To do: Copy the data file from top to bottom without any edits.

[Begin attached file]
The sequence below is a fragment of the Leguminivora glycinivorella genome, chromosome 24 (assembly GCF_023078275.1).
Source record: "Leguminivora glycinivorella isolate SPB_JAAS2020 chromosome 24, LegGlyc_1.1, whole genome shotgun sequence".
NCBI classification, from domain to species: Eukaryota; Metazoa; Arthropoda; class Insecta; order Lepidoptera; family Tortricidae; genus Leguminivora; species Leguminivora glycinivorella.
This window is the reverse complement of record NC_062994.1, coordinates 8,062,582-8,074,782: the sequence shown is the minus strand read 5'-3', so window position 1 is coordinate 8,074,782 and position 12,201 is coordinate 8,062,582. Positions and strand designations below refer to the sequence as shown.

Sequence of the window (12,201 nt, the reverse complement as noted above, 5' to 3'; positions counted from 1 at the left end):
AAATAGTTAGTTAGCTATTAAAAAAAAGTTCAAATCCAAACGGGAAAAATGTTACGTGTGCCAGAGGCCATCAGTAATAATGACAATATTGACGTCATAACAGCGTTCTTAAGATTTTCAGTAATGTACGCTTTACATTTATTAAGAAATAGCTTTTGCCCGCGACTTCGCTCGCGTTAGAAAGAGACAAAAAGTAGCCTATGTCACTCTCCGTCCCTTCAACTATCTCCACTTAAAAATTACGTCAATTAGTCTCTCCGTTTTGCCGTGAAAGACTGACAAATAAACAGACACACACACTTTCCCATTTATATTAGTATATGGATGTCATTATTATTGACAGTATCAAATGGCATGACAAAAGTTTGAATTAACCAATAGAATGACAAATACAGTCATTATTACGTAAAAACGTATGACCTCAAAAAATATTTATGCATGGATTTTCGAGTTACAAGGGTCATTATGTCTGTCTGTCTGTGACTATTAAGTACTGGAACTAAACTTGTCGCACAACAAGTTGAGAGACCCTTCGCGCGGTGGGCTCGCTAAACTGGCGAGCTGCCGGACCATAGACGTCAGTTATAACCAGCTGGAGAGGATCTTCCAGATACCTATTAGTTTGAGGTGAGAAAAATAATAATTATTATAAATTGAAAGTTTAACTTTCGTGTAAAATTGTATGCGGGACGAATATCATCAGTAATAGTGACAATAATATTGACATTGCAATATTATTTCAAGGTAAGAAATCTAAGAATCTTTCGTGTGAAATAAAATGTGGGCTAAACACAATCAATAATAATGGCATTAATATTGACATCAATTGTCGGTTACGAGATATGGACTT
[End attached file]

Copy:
The sequence below is a fragment of the Leguminivora glycinivorella genome, chromosome 24 (assembly GCF_023078275.1).
Source record: "Leguminivora glycinivorella isolate SPB_JAAS2020 chromosome 24, LegGlyc_1.1, whole genome shotgun sequence".
NCBI classification, from domain to species: Eukaryota; Metazoa; Arthropoda; class Insecta; order Lepidoptera; family Tortricidae; genus Leguminivora; species Leguminivora glycinivorella.
This window is the reverse complement of record NC_062994.1, coordinates 8,062,582-8,074,782: the sequence shown is the minus strand read 5'-3', so window position 1 is coordinate 8,074,782 and position 12,201 is coordinate 8,062,582. Positions and strand designations below refer to the sequence as shown.

Sequence of the window (12,201 nt, the reverse complement as noted above, 5' to 3'; positions counted from 1 at the left end):
AAATAGTTAGTTAGCTATTAAAAAAAAGTTCAAATCCAAACGGGAAAAATGTTACGTGTGCCAGAGGCCATCAGTAATAATGACAATATTGACGTCATAACAGCGTTCTTAAGATTTTCAGTAATGTACGCTTTACATTTATTAAGAAATAGCTTTTGCCCGCGACTTCGCTCGCGTTAGAAAGAGACAAAAAGTAGCCTATGTCACTCTCCGTCCCTTCAACTATCTCCACTTAAAAATTACGTCAATTAGTCTCTCCGTTTTGCCGTGAAAGACTGACAAATAAACAGACACACACACTTTCCCATTTATATTAGTATATGGATGTCATTATTATTGACAGTATCAAATGGCATGACAAAAGTTTGAATTAACCAATAGAATGACAAATACAGTCATTATTACGTAAAAACGTATGACCTCAAAAAATATTTATGCATGGATTTTCGAGTTACAAGGGTCATTATGTCTGTCTGTCTGTGACTATTAAGTACTGGAACTAAACTTGTCGCACAACAAGTTGAGAGACCCTTCGCGCGGTGGGCTCGCTAAACTGGCGAGCTGCCGGACCATAGACGTCAGTTATAACCAGCTGGAGAGGATCTTCCAGATACCTATTAGTTTGAGGTGAGAAAAATAATAATTATTATAAATTGAAAGTTTAACTTTCGTGTAAAATTGTATGCGGGACGAATATCATCAGTAATAGTGACAATAATATTGACATTGCAATATTATTTCAAGGTAAGAAATCTAAGAATCTTTCGTGTGAAATAAAATGTGGGCTAAACACAATCAATAATAATGGCATTAATATTGACATCAATTGTCGGTTACGAGATATGGACTT